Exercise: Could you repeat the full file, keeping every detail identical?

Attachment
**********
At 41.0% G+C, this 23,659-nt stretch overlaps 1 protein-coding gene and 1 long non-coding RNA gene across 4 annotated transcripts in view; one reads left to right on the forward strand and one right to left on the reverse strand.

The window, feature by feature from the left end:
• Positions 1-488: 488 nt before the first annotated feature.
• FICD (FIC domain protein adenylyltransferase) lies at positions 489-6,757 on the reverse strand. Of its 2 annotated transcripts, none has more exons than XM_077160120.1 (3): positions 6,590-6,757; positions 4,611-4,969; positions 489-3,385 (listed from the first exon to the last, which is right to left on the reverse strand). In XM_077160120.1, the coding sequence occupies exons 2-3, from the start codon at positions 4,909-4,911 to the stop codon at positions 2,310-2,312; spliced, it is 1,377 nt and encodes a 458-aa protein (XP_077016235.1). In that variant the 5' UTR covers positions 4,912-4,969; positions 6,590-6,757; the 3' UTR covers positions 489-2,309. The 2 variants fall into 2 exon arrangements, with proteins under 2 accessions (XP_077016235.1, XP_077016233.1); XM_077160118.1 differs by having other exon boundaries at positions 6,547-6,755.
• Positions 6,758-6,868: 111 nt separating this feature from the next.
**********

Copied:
At 41.0% G+C, this 23,659-nt stretch overlaps 1 protein-coding gene and 1 long non-coding RNA gene across 4 annotated transcripts in view; one reads left to right on the forward strand and one right to left on the reverse strand.

The window, feature by feature from the left end:
• Positions 1-488: 488 nt before the first annotated feature.
• FICD (FIC domain protein adenylyltransferase) lies at positions 489-6,757 on the reverse strand. Of its 2 annotated transcripts, none has more exons than XM_077160120.1 (3): positions 6,590-6,757; positions 4,611-4,969; positions 489-3,385 (listed from the first exon to the last, which is right to left on the reverse strand). In XM_077160120.1, the coding sequence occupies exons 2-3, from the start codon at positions 4,909-4,911 to the stop codon at positions 2,310-2,312; spliced, it is 1,377 nt and encodes a 458-aa protein (XP_077016235.1). In that variant the 5' UTR covers positions 4,912-4,969; positions 6,590-6,757; the 3' UTR covers positions 489-2,309. The 2 variants fall into 2 exon arrangements, with proteins under 2 accessions (XP_077016235.1, XP_077016233.1); XM_077160118.1 differs by having other exon boundaries at positions 6,547-6,755.
• Positions 6,758-6,868: 111 nt separating this feature from the next.